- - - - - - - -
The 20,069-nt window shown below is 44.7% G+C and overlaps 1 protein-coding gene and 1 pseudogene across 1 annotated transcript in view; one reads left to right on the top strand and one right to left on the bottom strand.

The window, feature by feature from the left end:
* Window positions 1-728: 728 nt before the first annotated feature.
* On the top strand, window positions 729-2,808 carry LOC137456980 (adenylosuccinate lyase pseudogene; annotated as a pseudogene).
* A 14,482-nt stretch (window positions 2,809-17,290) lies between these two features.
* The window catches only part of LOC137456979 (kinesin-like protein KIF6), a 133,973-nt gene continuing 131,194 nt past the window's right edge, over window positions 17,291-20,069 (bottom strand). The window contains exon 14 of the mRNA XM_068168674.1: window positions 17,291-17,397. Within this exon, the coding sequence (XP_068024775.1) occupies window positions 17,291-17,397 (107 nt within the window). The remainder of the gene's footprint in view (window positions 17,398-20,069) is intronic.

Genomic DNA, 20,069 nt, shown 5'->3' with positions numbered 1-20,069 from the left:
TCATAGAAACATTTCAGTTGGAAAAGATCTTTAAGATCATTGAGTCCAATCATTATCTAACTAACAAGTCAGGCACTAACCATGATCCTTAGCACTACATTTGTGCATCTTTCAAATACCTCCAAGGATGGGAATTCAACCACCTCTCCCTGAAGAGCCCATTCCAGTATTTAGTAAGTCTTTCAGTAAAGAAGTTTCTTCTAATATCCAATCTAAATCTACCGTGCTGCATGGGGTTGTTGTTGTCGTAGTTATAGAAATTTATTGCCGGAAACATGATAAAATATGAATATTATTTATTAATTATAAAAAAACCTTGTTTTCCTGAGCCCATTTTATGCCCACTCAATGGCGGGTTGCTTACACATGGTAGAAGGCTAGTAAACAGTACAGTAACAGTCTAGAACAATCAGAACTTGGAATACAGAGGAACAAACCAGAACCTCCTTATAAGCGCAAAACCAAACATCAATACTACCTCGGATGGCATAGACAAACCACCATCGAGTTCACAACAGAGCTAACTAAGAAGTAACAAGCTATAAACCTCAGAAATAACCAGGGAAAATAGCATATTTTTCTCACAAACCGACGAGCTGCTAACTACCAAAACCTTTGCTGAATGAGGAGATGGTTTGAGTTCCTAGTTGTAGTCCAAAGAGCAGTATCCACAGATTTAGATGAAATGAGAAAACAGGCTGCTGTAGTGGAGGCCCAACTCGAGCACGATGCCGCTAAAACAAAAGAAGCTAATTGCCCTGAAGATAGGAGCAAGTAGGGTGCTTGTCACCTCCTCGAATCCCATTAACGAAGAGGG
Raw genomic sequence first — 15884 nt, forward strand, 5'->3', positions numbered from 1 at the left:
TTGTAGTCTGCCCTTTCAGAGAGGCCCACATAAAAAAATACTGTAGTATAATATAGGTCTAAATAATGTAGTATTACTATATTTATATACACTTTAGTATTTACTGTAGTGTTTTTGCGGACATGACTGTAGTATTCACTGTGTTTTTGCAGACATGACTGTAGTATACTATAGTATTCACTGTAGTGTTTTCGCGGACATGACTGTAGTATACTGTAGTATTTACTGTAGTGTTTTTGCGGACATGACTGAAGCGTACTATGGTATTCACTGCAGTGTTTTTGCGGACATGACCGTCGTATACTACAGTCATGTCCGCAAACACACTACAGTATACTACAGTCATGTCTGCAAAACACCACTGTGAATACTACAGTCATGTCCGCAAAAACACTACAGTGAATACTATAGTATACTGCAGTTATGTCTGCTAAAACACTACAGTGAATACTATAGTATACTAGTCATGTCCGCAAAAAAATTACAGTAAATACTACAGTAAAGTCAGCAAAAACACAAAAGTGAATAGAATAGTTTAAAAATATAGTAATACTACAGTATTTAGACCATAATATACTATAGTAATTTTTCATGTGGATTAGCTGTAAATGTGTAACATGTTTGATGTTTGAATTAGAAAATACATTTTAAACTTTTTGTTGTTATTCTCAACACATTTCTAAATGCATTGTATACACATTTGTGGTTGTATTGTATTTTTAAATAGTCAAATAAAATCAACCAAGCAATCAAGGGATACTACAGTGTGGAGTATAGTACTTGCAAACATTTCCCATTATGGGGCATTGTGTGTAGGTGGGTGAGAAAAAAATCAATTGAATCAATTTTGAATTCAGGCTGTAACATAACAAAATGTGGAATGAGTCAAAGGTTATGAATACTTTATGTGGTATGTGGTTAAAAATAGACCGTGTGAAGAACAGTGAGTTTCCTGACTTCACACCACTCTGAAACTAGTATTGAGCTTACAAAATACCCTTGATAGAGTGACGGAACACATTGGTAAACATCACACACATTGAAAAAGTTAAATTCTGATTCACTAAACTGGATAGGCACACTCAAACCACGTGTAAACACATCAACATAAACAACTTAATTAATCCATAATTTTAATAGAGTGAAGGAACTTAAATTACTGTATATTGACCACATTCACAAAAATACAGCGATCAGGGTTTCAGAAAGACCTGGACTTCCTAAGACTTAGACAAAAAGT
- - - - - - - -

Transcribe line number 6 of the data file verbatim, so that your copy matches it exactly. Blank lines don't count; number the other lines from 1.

* The window catches only part of LOC137456979 (kinesin-like protein KIF6), a 133,973-nt gene continuing 131,194 nt past the window's right edge, over window positions 17,291-20,069 (bottom strand). The window contains exon 14 of the mRNA XM_068168674.1: window positions 17,291-17,397. Within this exon, the coding sequence (XP_068024775.1) occupies window positions 17,291-17,397 (107 nt within the window). The remainder of the gene's footprint in view (window positions 17,398-20,069) is intronic.